Fish, Tanks and Ponds


Fish, Tanks and Ponds
A comprehensive guide to fish

Collecting sea water

Rock pool
Rock pool

Introduction

Can I use water directly from the sea for water changes?

If collected and prepared properly natural seawater (NSW) is a great alternative to synthetic salts that are available in stores. After all, what would be better then keeping the animals in the same water in which they were born and evolved to survive? Although at first it may seem that this would be ideal and far superior to use over synthetic salt mixes, there are some potential disadvantages and precautions that need to be addressed before the water can be used in a captive environment.

Advantages

  • Proper salinity

  • Proper amount of trace elements, calcium

  • Inexpensive if you don't live far from a quality source

Disadvantages

  • Potential pollution

  • Potential of introducing diseases

  • Live plankton that can pollute the tank as it dies

  • Preparation time consuming

Collecting NSW

Make sure that the place that you wish to collect the NSW is relatively free of pollutants and runoff from the coastline. It's best to collect the water during high tide when fresh seawater is brought in by the tides. If at all possible collect the water from off shore areas at least one kilometre from shore.

Preparing NSW

NSW is saturated with organics and plankton. Most of this life can?t survive the rigors of life in an aquarium with hazards like changing salinity, pH, calcium, temperature, power heads, filters, protein skimmers etc. If all the plankton were to die off in the tank it could quickly pollute the water and potentially cause an ammonia spike. To prevent this, it?s best that you prepare the water before adding it to your tank.

Method one:

  1. Pre-filter the water using the finest sieve you can get.

  2. Place water in a solid, unheated, food grade container that no light can get into for a few weeks.  This is to kill off as much plankton as possible.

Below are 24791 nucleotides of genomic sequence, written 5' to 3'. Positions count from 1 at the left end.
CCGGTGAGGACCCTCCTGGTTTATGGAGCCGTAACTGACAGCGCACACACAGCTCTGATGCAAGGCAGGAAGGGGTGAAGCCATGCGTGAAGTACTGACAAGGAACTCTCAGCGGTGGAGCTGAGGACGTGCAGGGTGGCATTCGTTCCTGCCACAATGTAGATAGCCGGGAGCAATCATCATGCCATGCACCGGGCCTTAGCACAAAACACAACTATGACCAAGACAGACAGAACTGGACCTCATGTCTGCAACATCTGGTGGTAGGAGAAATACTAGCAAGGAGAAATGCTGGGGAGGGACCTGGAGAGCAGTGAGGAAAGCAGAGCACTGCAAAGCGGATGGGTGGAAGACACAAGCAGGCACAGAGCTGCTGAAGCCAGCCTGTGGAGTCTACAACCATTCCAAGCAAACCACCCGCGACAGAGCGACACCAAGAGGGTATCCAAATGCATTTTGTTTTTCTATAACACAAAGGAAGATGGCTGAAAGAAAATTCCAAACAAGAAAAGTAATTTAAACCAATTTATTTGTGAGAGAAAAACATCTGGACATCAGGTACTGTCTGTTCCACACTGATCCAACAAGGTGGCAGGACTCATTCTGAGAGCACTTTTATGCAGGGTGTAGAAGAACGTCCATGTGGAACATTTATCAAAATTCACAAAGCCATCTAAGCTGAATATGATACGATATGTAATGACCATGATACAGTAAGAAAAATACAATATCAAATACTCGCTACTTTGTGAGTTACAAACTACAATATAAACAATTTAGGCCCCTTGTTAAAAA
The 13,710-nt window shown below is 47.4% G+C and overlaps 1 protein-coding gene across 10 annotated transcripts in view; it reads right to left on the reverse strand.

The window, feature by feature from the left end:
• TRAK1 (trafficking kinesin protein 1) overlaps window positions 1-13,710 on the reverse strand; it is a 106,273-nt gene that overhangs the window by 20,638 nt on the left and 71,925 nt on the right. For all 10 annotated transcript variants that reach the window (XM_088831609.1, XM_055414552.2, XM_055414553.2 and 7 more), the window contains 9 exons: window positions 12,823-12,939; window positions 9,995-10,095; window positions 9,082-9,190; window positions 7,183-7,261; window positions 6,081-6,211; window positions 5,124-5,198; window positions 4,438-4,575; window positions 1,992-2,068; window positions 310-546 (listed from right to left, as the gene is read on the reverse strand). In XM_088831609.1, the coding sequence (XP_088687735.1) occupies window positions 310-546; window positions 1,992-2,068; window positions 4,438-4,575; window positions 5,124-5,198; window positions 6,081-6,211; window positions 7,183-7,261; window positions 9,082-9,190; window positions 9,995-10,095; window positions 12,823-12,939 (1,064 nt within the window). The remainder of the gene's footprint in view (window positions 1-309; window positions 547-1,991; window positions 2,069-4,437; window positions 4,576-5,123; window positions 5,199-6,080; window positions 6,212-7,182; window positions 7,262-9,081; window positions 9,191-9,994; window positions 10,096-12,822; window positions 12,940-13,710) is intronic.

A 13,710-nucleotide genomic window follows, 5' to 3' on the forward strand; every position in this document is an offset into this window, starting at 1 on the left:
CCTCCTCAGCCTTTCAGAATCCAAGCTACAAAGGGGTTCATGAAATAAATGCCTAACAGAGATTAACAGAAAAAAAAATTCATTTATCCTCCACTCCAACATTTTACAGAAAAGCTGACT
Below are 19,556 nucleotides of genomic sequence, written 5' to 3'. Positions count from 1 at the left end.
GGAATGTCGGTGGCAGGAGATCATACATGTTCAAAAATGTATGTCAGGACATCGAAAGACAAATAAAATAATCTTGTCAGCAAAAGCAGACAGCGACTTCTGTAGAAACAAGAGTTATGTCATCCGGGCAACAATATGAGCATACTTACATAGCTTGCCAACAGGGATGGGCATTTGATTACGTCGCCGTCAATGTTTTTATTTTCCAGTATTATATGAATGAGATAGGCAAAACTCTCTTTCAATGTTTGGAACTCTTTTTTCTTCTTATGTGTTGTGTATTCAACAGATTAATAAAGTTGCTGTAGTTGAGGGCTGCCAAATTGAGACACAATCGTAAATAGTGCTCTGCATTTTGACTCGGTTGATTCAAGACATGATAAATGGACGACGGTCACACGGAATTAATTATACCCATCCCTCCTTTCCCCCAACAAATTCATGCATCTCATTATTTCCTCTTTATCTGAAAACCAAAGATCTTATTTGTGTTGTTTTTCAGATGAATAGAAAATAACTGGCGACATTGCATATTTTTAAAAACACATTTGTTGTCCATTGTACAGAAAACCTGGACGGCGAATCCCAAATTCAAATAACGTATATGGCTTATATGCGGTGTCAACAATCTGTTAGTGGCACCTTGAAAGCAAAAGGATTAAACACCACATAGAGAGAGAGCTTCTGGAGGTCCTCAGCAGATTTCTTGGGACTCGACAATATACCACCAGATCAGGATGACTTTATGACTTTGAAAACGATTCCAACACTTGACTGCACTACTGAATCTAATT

3. At the bottom of the container you should notice a layer of debris that comes from the organisms in the water dieing.  Filter water from holding containers, being careful not to disturb that bottom layer, into another container.

  4. Aerate the water for a couple hours and bring it back up to the proper temperature.

  5. Test the water for ammonia, nitrite, nitrates, pH, alkalinity, calcium, and salinity.

  6. Make any corrections necessary for the water to be used in your tank.

Method two:

  1. Pre-filter the water using the finest sieve you can get.

  2. Run water through a strong UV sterilizer a couple times.

  3. Let water sit in a dark container over night to allow debris to settle out.

  4. Filter the water off (Can run through UV sterilizer again just to be sure)

  5. Aerate the water for a couple hours and bring it back up to the proper temperature.

  6. Test the water for ammonia, nitrite, nitrates, pH, alkalinity, calcium, and salinity.

  7. Make any corrections necessary for the water to be used in your tank.

Once you have determined the water is ready for your tank, you can use it to complete your water changes the same way you would use a synthetic salt mix.

Additional Information:

No matter what type of saltwater you use, either natural or synthetic, you will still need a source of freshwater, preferably RO/DI, to use for topping off the tank. In a captive environment, it is always important to continuously check salinity (specific gravity), pH, calcium, ammonia, nitrites, nitrates, and alkalinity. These items will always be in fluctuation and may occasionally require intervention though the use of additives to maintain ideal levels. Regular water changes may not be able to keep up with the changing water parameters, especially in tanks with heavy calcium demands.

Glossary

 

References